A friend told me that she asked her elderly 96 year-old father what he did when he felt lonesome, and he said he prays. He doesn't feel that he's been forgotten because he knows people care, but he also doesn't want people to think they are obligated to visit him either.
     In other societies, the senior is revered and honored. Not so much in ours unfortunately. A lot of this rests on the simple fact that society has changed, and no longer do family units live close by.

     There is a beautiful story in my neighborhood about the passing of one family’s patriarch this winter. His huge family of children, grandchildren and great-grandchildren live in close proximity. They gathered for a memorial celebration along with assorted lifelong friends. His time on earth was up, but his life was not in vain as evidenced in all the lessons they shared from grandpa in their eulogies. His family is a disappearing type, though.
     On the other hand, dealing with an aging parent while working in a distant city requires a juggling role. In the meantime, pity that elderly person depending on local resources – scarce as they may be – and gracious neighbors or friends to get by, and often barely.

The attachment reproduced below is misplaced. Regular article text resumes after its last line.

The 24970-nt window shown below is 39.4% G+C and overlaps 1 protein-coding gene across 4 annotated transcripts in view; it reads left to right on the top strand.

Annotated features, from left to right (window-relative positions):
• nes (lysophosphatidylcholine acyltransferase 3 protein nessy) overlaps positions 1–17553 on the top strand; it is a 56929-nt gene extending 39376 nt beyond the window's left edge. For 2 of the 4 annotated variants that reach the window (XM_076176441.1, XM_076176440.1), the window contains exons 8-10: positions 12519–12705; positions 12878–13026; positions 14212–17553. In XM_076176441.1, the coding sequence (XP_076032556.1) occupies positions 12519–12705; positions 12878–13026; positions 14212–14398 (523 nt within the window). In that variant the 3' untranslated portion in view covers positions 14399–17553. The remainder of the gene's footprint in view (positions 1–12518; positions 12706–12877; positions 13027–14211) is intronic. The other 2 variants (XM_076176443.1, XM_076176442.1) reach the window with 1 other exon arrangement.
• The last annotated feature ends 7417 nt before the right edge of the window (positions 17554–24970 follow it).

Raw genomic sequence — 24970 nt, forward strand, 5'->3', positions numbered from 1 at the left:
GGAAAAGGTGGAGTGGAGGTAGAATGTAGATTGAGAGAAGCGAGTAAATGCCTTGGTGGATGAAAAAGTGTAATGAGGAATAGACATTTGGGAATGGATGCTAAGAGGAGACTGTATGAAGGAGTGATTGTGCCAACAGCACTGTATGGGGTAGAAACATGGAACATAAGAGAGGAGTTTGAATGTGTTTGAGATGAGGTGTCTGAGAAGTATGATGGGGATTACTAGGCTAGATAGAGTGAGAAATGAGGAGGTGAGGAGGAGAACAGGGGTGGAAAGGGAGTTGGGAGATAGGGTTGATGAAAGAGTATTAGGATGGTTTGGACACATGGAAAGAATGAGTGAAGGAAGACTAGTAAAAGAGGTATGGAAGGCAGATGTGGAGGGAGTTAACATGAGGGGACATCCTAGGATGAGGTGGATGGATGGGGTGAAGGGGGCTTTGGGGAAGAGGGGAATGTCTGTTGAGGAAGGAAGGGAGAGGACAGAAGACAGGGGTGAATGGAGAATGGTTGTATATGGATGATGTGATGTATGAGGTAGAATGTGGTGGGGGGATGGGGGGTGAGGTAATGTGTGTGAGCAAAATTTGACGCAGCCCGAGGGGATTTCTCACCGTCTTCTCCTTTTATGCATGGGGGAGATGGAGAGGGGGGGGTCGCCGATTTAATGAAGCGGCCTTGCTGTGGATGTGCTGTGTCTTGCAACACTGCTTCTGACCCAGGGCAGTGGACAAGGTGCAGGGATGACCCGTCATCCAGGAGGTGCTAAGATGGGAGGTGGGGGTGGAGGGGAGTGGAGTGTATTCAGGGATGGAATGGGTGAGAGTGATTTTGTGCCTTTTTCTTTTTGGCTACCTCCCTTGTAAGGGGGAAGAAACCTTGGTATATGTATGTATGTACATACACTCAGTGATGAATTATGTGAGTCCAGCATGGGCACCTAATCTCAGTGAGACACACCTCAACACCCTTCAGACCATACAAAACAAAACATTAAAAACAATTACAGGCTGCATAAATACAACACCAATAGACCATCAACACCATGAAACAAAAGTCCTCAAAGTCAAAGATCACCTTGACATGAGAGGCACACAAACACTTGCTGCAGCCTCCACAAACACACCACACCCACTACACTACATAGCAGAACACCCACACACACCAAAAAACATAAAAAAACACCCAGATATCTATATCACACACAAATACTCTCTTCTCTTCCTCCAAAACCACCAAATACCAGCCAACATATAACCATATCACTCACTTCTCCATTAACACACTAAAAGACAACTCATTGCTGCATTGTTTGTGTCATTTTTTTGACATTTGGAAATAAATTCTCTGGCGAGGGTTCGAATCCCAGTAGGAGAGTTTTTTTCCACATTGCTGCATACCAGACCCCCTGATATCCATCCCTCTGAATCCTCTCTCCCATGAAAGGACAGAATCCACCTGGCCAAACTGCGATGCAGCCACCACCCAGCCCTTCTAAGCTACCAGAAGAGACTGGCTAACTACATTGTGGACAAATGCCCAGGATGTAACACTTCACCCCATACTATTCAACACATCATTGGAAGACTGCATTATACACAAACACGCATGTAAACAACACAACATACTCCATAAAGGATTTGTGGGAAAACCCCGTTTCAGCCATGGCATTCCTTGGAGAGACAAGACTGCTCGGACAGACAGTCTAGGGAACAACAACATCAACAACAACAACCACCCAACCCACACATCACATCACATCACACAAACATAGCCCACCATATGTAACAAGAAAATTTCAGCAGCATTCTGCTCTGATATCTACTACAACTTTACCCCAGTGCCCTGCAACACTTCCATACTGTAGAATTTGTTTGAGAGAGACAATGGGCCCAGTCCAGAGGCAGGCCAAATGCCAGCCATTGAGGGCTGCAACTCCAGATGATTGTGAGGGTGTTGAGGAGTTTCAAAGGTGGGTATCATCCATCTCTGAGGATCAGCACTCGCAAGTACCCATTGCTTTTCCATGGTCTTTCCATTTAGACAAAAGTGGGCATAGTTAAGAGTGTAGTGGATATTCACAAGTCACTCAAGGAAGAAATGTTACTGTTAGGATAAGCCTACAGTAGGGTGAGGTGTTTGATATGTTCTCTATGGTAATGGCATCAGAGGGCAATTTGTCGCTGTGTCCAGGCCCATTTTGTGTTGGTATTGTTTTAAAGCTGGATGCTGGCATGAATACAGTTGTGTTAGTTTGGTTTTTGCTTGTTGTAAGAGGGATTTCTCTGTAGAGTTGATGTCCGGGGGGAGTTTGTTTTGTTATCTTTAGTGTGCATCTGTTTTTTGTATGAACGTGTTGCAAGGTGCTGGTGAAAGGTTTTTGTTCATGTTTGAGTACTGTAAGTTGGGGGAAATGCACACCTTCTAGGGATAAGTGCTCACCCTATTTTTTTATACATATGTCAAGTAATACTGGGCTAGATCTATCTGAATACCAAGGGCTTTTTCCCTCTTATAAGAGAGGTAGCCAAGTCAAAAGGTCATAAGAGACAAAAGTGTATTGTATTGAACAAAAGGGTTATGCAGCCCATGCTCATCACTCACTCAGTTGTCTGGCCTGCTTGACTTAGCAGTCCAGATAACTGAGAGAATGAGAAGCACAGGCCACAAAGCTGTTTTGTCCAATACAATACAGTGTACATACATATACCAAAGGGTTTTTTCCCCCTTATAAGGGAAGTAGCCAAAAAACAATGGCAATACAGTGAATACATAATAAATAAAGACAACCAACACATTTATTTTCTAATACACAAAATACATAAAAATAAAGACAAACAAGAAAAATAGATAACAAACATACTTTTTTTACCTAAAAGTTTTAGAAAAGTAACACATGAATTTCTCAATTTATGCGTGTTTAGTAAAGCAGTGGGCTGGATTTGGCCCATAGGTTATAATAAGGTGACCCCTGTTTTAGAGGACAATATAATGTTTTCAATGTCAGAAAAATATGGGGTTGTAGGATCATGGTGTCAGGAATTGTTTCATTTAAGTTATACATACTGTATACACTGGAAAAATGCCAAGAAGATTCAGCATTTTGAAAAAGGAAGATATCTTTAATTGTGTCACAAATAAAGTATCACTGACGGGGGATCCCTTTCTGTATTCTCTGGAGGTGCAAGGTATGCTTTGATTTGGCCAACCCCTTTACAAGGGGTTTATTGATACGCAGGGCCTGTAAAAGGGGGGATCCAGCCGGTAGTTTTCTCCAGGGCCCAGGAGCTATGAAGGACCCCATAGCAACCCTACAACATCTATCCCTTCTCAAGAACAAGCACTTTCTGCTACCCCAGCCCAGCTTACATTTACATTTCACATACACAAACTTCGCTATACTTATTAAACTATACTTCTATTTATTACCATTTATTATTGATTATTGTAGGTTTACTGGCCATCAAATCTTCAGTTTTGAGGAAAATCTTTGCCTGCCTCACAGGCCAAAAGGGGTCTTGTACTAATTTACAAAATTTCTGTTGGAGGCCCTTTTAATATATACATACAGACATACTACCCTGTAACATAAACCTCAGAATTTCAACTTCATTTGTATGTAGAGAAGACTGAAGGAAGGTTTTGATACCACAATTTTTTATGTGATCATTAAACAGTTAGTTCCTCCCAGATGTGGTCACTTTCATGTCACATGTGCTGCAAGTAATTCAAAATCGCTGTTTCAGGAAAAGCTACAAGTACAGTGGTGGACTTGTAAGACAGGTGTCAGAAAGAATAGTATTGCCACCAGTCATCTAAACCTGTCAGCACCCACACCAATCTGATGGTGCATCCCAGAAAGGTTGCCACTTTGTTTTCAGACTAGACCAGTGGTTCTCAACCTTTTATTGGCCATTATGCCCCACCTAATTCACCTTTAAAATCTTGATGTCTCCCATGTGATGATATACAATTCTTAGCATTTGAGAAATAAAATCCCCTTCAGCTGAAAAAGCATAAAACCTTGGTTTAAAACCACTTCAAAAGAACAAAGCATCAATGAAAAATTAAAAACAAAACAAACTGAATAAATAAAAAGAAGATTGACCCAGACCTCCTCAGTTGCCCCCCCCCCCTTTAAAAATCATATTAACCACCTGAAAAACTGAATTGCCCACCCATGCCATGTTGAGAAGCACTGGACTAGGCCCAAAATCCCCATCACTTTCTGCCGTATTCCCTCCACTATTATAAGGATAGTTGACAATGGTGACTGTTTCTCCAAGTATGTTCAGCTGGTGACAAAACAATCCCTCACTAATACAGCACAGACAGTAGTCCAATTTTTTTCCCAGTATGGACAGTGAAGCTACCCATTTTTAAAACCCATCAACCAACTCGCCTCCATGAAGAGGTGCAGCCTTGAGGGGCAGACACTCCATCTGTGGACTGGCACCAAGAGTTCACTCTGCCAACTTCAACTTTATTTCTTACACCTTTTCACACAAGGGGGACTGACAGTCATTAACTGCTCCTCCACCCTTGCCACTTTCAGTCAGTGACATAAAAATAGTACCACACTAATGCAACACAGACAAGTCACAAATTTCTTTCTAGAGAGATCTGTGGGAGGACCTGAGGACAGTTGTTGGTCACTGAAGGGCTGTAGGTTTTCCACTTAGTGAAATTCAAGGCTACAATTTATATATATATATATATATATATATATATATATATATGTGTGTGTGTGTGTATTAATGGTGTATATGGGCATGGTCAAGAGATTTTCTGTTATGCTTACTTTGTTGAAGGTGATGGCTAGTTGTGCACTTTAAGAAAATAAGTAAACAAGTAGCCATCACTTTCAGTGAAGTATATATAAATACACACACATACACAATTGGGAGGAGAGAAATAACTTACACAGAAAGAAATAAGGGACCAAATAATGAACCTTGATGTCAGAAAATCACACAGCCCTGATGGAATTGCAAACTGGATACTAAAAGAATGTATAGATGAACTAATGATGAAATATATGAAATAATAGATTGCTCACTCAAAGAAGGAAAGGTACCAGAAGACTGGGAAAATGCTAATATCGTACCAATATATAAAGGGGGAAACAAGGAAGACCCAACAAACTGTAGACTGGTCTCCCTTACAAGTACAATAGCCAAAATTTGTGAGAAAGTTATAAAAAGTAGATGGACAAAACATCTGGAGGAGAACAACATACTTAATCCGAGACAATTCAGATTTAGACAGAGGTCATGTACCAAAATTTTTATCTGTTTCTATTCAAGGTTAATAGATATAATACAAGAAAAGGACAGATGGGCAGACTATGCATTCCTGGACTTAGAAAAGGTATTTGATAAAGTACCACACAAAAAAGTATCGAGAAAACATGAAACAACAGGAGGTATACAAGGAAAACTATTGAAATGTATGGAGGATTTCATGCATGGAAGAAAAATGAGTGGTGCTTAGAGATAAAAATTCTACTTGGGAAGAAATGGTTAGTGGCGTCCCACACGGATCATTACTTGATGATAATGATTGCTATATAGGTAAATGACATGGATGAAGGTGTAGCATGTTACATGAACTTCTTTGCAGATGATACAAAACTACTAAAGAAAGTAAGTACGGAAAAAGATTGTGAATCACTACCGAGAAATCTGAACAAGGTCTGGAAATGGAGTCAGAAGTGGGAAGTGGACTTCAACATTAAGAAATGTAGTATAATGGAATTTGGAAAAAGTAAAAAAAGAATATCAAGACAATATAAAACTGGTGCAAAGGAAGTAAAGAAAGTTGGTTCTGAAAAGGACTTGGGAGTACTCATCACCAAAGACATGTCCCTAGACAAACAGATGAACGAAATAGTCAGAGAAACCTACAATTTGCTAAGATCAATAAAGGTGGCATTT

A major problem is a lack of activities in rural areas that are geared toward the older population many of whom have recently retired and lost their circle of work friendships.

     There is a newly-formed wilderness awareness club, Wayland Wilderness Warriors, and the founder, a younger person, hopes to get everyone - children and seniors included - involved in gardening, hiking and field trips to places like Pollywog Holler, Letchworth, Healing Spirits Herbal Farm and Education Center, art fests and walkathons.  Check its Facebook page.


      Consider it a Catch 22. For some seniors the golden years bring new opportunities, and for others an endless stream of betrayals, humiliation and loneliness. Not everyone experiences older age the same, and depending on their resources, it can be a dream or a nightmare.